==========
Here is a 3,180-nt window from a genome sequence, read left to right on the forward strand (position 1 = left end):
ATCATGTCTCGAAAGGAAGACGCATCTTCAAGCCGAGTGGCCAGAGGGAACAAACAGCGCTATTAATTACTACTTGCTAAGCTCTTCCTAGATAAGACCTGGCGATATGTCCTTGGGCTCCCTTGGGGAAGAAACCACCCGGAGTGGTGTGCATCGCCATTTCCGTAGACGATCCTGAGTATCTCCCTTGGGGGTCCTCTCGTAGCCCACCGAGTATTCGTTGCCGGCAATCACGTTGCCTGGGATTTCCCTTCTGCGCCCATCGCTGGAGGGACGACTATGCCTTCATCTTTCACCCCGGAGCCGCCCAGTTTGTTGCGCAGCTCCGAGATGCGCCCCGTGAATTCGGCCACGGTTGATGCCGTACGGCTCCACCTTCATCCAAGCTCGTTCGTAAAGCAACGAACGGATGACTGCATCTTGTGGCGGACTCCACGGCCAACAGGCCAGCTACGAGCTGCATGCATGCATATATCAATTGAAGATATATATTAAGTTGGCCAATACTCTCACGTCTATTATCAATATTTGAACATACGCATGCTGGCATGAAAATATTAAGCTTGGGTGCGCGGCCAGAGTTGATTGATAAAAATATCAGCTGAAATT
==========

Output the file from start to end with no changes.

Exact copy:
Here is a 3,180-nt window from a genome sequence, read left to right on the forward strand (position 1 = left end):
ATCATGTCTCGAAAGGAAGACGCATCTTCAAGCCGAGTGGCCAGAGGGAACAAACAGCGCTATTAATTACTACTTGCTAAGCTCTTCCTAGATAAGACCTGGCGATATGTCCTTGGGCTCCCTTGGGGAAGAAACCACCCGGAGTGGTGTGCATCGCCATTTCCGTAGACGATCCTGAGTATCTCCCTTGGGGGTCCTCTCGTAGCCCACCGAGTATTCGTTGCCGGCAATCACGTTGCCTGGGATTTCCCTTCTGCGCCCATCGCTGGAGGGACGACTATGCCTTCATCTTTCACCCCGGAGCCGCCCAGTTTGTTGCGCAGCTCCGAGATGCGCCCCGTGAATTCGGCCACGGTTGATGCCGTACGGCTCCACCTTCATCCAAGCTCGTTCGTAAAGCAACGAACGGATGACTGCATCTTGTGGCGGACTCCACGGCCAACAGGCCAGCTACGAGCTGCATGCATGCATATATCAATTGAAGATATATATTAAGTTGGCCAATACTCTCACGTCTATTATCAATATTTGAACATACGCATGCTGGCATGAAAATATTAAGCTTGGGTGCGCGGCCAGAGTTGATTGATAAAAATATCAGCTGAAATT